Desert Hedgehog Promotes Ischemia-Induced Angiogenesis by Ensuring Peripheral Nerve SurvivalNovelty and Significance
Rationale: Blood vessel growth and patterning have been shown to be regulated by nerve-derived signals. Desert hedgehog (Dhh), one of the Hedgehog family members, is expressed by Schwann cells of peripheral nerves.
Objective: The purpose of this study was to investigate the contribution of Dhh to angiogenesis in the setting of ischemia.
Methods and Results: We induced hindlimb ischemia in wild-type and Dhh–/– mice. First, we found that limb perfusion is significantly impaired in the absence of Dhh. This effect is associated with a significant decrease in capillary and artery density in Dhh–/–. By using mice in which the Hedgehog signaling pathway effector Smoothened was specifically invalidated in endothelial cells, we demonstrated that Dhh does not promote angiogenesis by a direct activation of endothelial cells. On the contrary, we found that Dhh promotes peripheral nerve survival in the ischemic muscle and, by doing so, maintains the pool of nerve-derived proangiogenic factors. Consistently, we found that denervation of the leg, immediately after the onset of ischemia, severely impairs ischemia-induced angiogenesis and decreases expression of vascular endothelial growth factor A, angiopoietin 1, and neurotrophin 3 in the ischemic muscle.
Conclusions: This study demonstrates the crucial roles of nerves and factors regulating nerve physiology in the setting of ischemia-induced angiogenesis.
Blood vessels and nerves have a similar organization pattern in the human body. Recent investigations revealed that they share many common mechanisms and signals for growth, patterning, and survival.1–4 Moreover, studies performed in mice suggest that angiogenesis is, at least in part, regulated by guidance signals derived from nerves. In the skin, blood vessel branching and arterial differentiation are determined by Schwann cell–derived signals.5 Similarly, in the mouse retina, astrocyte-derived vascular endothelial growth factor A (VEGFA) has been shown to guide endothelial tip cells.6 In the skeletal muscle, nerves were shown to be necessary to maintain blood vessels in adults.7 Conversely, vascular cells and, more particularly, smooth muscle cells have been shown to produce Artemin, a neurotrophic factor for sympathetic nerve axons.8 In the brain, activated endothelial cells (ECs) produce brain-derived neurotrophic factor, which promotes migration and recruitment of neurons.9
Evidence suggesting modulation of angiogenesis and vasculogenesis by Hedgehog (Hh) signaling emerged in studies of vascularization of embryonic tissues. Because each of the 3 Hh proteins has a unique expression pattern and because their expression does not overlap,10 Sonic hedgehog (Shh) and Indian hedgehog were shown to regulate angiogenesis in specific tissues during embryogenesis.11,12 On the contrary, Desert hedgehog (Dhh) never has been involved in angiogenesis.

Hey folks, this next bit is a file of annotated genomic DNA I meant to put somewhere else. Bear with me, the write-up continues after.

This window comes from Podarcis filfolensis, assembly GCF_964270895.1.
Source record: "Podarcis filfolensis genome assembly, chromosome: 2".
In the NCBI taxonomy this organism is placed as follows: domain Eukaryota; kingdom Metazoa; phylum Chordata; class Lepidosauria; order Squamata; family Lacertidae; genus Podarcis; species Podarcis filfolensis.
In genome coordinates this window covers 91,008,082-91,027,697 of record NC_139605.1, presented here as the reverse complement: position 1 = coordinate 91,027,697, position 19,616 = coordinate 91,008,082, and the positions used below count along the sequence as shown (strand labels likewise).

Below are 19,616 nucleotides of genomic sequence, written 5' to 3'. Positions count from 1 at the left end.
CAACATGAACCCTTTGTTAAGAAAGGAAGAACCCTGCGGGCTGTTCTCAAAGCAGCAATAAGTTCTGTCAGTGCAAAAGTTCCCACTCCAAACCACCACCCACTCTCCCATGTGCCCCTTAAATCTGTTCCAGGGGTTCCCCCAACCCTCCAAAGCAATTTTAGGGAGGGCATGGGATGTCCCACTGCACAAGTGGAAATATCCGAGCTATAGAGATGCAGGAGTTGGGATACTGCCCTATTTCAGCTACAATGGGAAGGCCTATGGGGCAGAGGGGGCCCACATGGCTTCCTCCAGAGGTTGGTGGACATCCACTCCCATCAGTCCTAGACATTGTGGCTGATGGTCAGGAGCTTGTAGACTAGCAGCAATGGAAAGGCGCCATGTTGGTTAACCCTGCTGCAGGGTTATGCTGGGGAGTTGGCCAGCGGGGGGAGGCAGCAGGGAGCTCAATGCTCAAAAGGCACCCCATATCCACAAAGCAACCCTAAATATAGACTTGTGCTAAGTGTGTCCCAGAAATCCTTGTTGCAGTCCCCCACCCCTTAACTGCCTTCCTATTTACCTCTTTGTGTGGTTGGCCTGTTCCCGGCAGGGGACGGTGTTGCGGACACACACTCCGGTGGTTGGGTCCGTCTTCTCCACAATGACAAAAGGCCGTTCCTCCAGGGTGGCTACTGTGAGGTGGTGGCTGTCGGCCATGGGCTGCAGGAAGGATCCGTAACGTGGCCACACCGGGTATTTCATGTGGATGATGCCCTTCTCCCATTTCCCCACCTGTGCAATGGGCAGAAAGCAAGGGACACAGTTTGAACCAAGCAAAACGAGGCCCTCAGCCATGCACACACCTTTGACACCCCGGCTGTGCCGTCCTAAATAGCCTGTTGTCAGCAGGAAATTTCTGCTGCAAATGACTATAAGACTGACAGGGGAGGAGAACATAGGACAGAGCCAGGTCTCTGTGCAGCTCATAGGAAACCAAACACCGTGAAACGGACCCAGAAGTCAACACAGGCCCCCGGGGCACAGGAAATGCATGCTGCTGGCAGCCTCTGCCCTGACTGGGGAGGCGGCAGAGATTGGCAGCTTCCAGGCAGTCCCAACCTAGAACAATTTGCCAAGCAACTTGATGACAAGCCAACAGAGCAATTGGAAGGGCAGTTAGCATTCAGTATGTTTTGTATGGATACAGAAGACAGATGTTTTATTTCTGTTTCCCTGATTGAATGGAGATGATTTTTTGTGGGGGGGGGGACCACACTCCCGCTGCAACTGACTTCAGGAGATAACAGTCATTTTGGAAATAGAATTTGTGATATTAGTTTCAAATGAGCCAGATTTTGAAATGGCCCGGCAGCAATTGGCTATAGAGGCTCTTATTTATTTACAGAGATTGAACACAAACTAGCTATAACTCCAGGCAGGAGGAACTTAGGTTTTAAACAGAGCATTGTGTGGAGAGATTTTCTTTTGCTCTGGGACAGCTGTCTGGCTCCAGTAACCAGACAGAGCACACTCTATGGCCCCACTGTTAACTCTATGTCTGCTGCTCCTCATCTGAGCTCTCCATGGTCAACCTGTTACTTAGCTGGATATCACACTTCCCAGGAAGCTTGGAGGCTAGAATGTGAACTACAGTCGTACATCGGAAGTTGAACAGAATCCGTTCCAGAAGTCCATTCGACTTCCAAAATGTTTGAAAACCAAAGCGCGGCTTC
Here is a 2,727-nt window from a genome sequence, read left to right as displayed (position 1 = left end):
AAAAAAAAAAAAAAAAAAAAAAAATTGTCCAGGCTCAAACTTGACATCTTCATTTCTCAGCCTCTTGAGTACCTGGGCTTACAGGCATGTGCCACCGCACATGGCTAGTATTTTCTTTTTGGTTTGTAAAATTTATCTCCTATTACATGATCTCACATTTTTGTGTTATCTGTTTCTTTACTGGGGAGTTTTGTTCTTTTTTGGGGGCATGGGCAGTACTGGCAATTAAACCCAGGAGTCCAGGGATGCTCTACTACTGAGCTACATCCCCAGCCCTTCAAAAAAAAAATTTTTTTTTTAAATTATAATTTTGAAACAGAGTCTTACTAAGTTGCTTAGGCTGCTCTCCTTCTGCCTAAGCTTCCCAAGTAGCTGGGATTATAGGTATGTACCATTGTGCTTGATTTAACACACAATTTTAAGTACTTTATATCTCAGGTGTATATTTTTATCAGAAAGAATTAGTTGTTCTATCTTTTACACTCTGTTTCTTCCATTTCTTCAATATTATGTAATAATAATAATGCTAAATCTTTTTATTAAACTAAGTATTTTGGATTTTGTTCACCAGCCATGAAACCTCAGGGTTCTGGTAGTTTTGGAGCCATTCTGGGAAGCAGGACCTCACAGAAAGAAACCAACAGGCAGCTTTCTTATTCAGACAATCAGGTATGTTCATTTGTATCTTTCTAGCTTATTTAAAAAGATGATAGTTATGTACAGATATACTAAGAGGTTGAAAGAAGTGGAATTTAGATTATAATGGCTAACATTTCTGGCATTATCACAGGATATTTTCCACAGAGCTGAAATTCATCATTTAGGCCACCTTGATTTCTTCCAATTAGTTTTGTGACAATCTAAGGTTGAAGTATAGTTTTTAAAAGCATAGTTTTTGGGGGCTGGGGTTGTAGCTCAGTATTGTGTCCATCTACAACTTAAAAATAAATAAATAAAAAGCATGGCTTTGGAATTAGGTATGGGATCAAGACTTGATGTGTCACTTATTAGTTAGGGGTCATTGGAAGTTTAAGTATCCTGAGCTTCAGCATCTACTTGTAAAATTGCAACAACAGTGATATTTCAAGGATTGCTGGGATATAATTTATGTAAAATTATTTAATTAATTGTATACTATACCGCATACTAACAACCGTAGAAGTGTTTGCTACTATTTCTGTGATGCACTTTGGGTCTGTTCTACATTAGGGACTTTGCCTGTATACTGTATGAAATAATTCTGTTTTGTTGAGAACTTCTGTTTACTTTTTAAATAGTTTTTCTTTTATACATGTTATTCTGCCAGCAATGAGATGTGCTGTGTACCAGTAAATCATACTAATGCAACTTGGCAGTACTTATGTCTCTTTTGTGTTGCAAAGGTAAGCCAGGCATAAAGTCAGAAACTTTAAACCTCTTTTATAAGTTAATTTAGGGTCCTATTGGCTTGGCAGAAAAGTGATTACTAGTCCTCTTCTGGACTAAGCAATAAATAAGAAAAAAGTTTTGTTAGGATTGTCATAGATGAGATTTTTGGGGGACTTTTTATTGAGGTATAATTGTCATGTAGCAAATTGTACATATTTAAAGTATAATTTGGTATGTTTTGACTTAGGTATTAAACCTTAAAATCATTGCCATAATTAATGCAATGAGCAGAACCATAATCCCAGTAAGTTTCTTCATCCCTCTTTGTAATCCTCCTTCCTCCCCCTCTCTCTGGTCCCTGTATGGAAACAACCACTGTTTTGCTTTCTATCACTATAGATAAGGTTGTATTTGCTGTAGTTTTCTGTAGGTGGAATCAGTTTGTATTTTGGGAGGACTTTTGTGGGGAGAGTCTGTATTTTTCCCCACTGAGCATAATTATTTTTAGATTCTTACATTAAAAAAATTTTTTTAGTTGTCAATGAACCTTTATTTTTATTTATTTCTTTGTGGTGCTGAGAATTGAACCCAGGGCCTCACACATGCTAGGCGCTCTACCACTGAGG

Dhh is expressed by Schwann cells of peripheral nerves and controls structural and functional integrity of adult nerves.13 As a consequence, Dhh deficiency in mice and in humans has been associated with peripheral neuropathy.14,15 In this tissue, Dhh was shown to regulate EC function by controlling vessel permeability.14 In adults, previous investigations indicated that Hh signaling is necessary to maintain coronary vasculature in physiological conditions.16 Moreover, inhibition of Hh protein activity by the neutralizing 5E1 antibody administration impairs ischemia-induced angiogenesis.16,17 Because 5E1 antibody blocks the activity of the 3 Hh ligands,18 the specific role of each Hh protein in the regulation of blood vessel homeostasis has not been established. We hypothesized that Dhh, which is specifically expressed by peripheral nerves, is critical for ischemia-induced angiogenesis, and we performed a series of experiments to further characterize the role of Dhh during angiogenesis and ischemic tissue repair. We found that Dhh is necessary for angiogenesis; however, it does not modulate EC function. On the contrary, it promotes peripheral nerve survival in the setting of ischemia. In parallel, we demonstrated that peripheral nerves express proangiogenic factors and are necessary for ischemia-induced angiogenesis demonstrating that Dhh regulates angiogenesis by promoting peripheral nerve survival in the setting of ischemia.
C57BL/6 mice were obtained from Charles River Laboratories and bred in our animal facility. Dhh heterozygote mice19 under CD1-C57BL/6 genetic background were provided by M. Wijgerde (Erasmus University Medical Center, Erasmus University of Rotterdam, Rotterdam, the Netherlands). Dhh+/– mice were bred together to obtain Dhh–/– mice and wild-type (WT) control mice. Pups were genotyped as described previously.20 SmoFlox,21 Rosa26R, and Ptch1-LacZ mice22 were obtained from the Jackson Laboratory. Pdgfb-CreERT2 mice23 were kindly provided by M. Fruttiger and bred with SmoFlox mice. Gli1-CreERT2 mice24 were kindly provided by A.L. Joyner (Developmental Biology Program, Center for Stem Cell Biology, Sloan-Kettering Institute, New York, NY) and bred with Rosa26R mice. Mice were handled in accordance with the guidelines established by the National Institute of Medical Research (Institut National de la Santé et de la Recherche Médicale) and approved by the local institutional animal care and use committee. Animals were anesthetized by 2.5% to 4.0% isoflurane inhalation or by intraperitoneal injection of ketamine (100 mg/kg) and xylazine (10 mg/kg). Mice were administrated 1 mg/kg buprenorphine 30 minutes before surgical procedures. Cre recombinase was activated by intraperitoneal injection of 1 mg tamoxifen (Sigma) for 5 consecutives days.